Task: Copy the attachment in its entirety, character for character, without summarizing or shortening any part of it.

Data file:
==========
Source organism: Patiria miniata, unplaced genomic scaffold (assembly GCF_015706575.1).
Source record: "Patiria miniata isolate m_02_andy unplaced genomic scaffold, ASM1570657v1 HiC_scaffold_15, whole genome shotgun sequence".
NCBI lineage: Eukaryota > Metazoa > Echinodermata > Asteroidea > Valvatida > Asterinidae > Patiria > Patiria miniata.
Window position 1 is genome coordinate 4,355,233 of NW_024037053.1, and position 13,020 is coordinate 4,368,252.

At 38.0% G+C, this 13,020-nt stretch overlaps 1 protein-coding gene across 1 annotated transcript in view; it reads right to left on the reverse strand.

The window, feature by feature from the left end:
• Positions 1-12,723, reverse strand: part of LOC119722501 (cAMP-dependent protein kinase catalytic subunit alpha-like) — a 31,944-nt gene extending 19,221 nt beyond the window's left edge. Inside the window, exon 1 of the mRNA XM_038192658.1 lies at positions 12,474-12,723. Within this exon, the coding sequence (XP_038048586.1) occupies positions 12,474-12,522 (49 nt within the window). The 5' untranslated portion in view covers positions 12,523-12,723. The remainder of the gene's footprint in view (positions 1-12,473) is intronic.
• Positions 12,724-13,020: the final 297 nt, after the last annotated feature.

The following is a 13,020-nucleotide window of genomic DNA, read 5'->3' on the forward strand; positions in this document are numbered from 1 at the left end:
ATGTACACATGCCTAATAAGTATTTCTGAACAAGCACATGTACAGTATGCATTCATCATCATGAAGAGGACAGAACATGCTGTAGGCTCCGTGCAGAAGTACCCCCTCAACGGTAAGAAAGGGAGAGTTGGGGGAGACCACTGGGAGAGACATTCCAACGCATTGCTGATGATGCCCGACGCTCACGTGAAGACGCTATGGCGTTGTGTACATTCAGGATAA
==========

Source organism: Patiria miniata, unplaced genomic scaffold (assembly GCF_015706575.1).
Source record: "Patiria miniata isolate m_02_andy unplaced genomic scaffold, ASM1570657v1 HiC_scaffold_15, whole genome shotgun sequence".
NCBI lineage: Eukaryota > Metazoa > Echinodermata > Asteroidea > Valvatida > Asterinidae > Patiria > Patiria miniata.
Window position 1 is genome coordinate 4,355,233 of NW_024037053.1, and position 13,020 is coordinate 4,368,252.

At 38.0% G+C, this 13,020-nt stretch overlaps 1 protein-coding gene across 1 annotated transcript in view; it reads right to left on the reverse strand.

The window, feature by feature from the left end:
• Positions 1-12,723, reverse strand: part of LOC119722501 (cAMP-dependent protein kinase catalytic subunit alpha-like) — a 31,944-nt gene extending 19,221 nt beyond the window's left edge. Inside the window, exon 1 of the mRNA XM_038192658.1 lies at positions 12,474-12,723. Within this exon, the coding sequence (XP_038048586.1) occupies positions 12,474-12,522 (49 nt within the window). The 5' untranslated portion in view covers positions 12,523-12,723. The remainder of the gene's footprint in view (positions 1-12,473) is intronic.
• Positions 12,724-13,020: the final 297 nt, after the last annotated feature.

The following is a 13,020-nucleotide window of genomic DNA, read 5'->3' on the forward strand; positions in this document are numbered from 1 at the left end:
ATGTACACATGCCTAATAAGTATTTCTGAACAAGCACATGTACAGTATGCATTCATCATCATGAAGAGGACAGAACATGCTGTAGGCTCCGTGCAGAAGTACCCCCTCAACGGTAAGAAAGGGAGAGTTGGGGGAGACCACTGGGAGAGACATTCCAACGCATTGCTGATGATGCCCGACGCTCACGTGAAGACGCTATGGCGTTGTGTACATTCAGGATAA